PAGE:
New Delhi: Canada’s Talisman Energy Inc., which had exited Sudan due to growing international pressure, is interested in getting back to the war-ravaged country, according to the African nation’s energy minister.
To avoid a backlash at home, Talisman had sold its 25% stake in Sudan’s Greater Nile Petroleum Operating Co. Ltd for $720 million (Rs3,355 crore) in 2003 to ONGC Videsh Ltd, the overseas arm of India’s state-run Oil and Natural Gas Corp. Ltd (ONGC).
The Greater Nile oil project is located in the Muglad Basin, around 700km south-west of Sudan’s capital, Khartoum.
“Talisman is now saying that they should have held the asset and are interested in coming back,” Angilina Jang Teny, Sudan’s state minister for energy and mining, told Mint during her recent visit to India on 8 December.
The internal conflict in Sudan is estimated to have killed nearly 300,000 people and displaced at least 2 million people, leading to international condemnation of energy firms working there.
Questions emailed to Talisman on Monday remained unanswered. A senior Indian government official, who did not want to be identified due to the sensitive nature of the issue, said: “Even as Sudan was designated as the state sponsor of terrorism by the United States, Coca-Cola and Pepsi were still very much present there. India never had a problem with Sudan. If Western firms are allowed to do business there, all this talk of human rights violations will cease to exist.”
Many western firms have quit Sudan’s energy sector as they feared the US could invoke the Alien Tort Claims Act, which allows “foreign victims of serious human rights abuse abroad to sue the perpetrators” in the US courts, according to the law.
ONGC Videsh, or OVL, has already invested $2.5 billion in Sudan. The other partners in the Greater Nile consortium are China National Petroleum Corp. (40%), Petronas Carigali Overseas Sdn Bhd (30%) and Sudan National Oil Co. (5%).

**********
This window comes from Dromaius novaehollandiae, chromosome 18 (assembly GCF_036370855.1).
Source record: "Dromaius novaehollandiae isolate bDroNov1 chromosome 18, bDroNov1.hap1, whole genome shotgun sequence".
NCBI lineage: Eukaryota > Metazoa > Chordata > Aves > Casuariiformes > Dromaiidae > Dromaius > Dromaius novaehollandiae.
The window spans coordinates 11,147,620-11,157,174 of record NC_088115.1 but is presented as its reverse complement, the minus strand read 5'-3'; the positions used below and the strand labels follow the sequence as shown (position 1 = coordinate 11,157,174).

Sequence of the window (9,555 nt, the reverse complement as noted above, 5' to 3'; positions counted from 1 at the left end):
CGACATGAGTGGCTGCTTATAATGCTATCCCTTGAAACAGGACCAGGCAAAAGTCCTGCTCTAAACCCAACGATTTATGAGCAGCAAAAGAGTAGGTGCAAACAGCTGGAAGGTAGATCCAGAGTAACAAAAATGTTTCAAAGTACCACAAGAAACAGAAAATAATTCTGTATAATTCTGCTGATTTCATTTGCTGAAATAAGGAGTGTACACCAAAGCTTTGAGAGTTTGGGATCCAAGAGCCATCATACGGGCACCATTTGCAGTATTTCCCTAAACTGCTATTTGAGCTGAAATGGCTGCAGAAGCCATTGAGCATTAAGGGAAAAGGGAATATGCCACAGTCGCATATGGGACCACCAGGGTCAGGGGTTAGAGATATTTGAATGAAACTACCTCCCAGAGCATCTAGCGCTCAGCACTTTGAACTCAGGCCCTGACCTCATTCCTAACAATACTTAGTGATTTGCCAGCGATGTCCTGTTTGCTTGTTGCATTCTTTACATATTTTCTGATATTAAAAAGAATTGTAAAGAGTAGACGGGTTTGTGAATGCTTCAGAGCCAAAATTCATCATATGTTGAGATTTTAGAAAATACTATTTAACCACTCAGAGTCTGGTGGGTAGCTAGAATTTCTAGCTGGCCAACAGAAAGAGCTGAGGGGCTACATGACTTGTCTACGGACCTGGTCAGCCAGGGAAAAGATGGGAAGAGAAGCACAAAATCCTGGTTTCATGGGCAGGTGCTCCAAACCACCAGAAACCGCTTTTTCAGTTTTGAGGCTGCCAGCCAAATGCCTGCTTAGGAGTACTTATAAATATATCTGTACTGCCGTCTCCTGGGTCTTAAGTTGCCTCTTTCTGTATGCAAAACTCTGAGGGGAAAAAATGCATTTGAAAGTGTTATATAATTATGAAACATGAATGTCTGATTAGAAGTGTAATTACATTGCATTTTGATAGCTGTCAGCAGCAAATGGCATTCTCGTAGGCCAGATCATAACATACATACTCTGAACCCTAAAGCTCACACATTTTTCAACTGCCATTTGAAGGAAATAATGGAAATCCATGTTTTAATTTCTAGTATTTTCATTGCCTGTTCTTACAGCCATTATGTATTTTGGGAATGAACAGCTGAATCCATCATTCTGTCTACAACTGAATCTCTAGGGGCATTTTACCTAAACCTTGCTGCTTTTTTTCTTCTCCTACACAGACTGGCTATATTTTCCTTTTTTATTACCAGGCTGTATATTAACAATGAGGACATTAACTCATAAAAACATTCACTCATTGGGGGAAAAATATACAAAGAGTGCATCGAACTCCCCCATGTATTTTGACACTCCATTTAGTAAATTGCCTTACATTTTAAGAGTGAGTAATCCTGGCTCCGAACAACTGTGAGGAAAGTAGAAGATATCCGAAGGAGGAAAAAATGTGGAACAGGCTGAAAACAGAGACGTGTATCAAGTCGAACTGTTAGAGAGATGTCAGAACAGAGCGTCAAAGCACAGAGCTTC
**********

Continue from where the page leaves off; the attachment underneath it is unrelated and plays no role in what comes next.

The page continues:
In May 2004, OVL acquired a 24.13% stake in Block 5A and a 23.5% stake in Block 5B, operated by White Nile (5B) Petroleum Operating Co. Ltd, from Austria’s OMV Aktiengesellschaft for $134 million.
Southern Sudan is scheduled to hold a referendum in early 2011 on whether to remain a part of the country or not. A vote in favour of separation would present an opportunity for energy firms as 85% of the nation’s hydrocarbon resources are in the south, while the north has the infrastructure. Sudan produces around 520,000 barrels of oil a day and is underexplored—of 22 blocks, three are yet to be explored.
Sudan is a difficult country to do business in, said Nikhil Hira, a partner at consulting firm Deloitte and Touche and based in Kenya.
“There is widespread corruption in Africa and the regulatory environment not strong,” he said. “However, once you start there it is not very tough doing business there. Finding hydrocarbons may hasten the development process in Sudan.”